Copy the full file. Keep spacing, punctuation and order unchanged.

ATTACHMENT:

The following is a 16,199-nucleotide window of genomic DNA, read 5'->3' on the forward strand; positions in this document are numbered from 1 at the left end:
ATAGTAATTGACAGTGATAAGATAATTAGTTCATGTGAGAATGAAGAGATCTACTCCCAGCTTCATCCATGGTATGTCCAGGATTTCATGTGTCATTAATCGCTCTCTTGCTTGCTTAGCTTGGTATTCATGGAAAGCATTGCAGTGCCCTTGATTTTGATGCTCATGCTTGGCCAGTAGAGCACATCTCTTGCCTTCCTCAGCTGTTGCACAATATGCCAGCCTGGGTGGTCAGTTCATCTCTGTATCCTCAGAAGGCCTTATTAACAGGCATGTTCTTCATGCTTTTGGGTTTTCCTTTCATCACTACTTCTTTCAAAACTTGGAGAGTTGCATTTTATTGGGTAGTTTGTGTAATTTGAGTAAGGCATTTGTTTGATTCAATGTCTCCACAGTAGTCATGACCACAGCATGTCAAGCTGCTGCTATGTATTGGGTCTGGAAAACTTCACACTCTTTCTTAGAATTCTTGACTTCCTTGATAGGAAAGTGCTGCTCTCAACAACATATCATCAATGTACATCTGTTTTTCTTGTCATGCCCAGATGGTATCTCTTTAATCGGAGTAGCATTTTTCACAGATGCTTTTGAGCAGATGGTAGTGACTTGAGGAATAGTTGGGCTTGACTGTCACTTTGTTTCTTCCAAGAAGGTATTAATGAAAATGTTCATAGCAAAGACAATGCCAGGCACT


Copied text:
The following is a 16,199-nucleotide window of genomic DNA, read 5'->3' on the forward strand; positions in this document are numbered from 1 at the left end:
ATAGTAATTGACAGTGATAAGATAATTAGTTCATGTGAGAATGAAGAGATCTACTCCCAGCTTCATCCATGGTATGTCCAGGATTTCATGTGTCATTAATCGCTCTCTTGCTTGCTTAGCTTGGTATTCATGGAAAGCATTGCAGTGCCCTTGATTTTGATGCTCATGCTTGGCCAGTAGAGCACATCTCTTGCCTTCCTCAGCTGTTGCACAATATGCCAGCCTGGGTGGTCAGTTCATCTCTGTATCCTCAGAAGGCCTTATTAACAGGCATGTTCTTCATGCTTTTGGGTTTTCCTTTCATCACTACTTCTTTCAAAACTTGGAGAGTTGCATTTTATTGGGTAGTTTGTGTAATTTGAGTAAGGCATTTGTTTGATTCAATGTCTCCACAGTAGTCATGACCACAGCATGTCAAGCTGCTGCTATGTATTGGGTCTGGAAAACTTCACACTCTTTCTTAGAATTCTTGACTTCCTTGATAGGAAAGTGCTGCTCTCAACAACATATCATCAATGTACATCTGTTTTTCTTGTCATGCCCAGATGGTATCTCTTTAATCGGAGTAGCATTTTTCACAGATGCTTTTGAGCAGATGGTAGTGACTTGAGGAATAGTTGGGCTTGACTGTCACTTTGTTTCTTCCAAGAAGGTATTAATGAAAATGTTCATAGCAAAGACAATGCCAGGCACT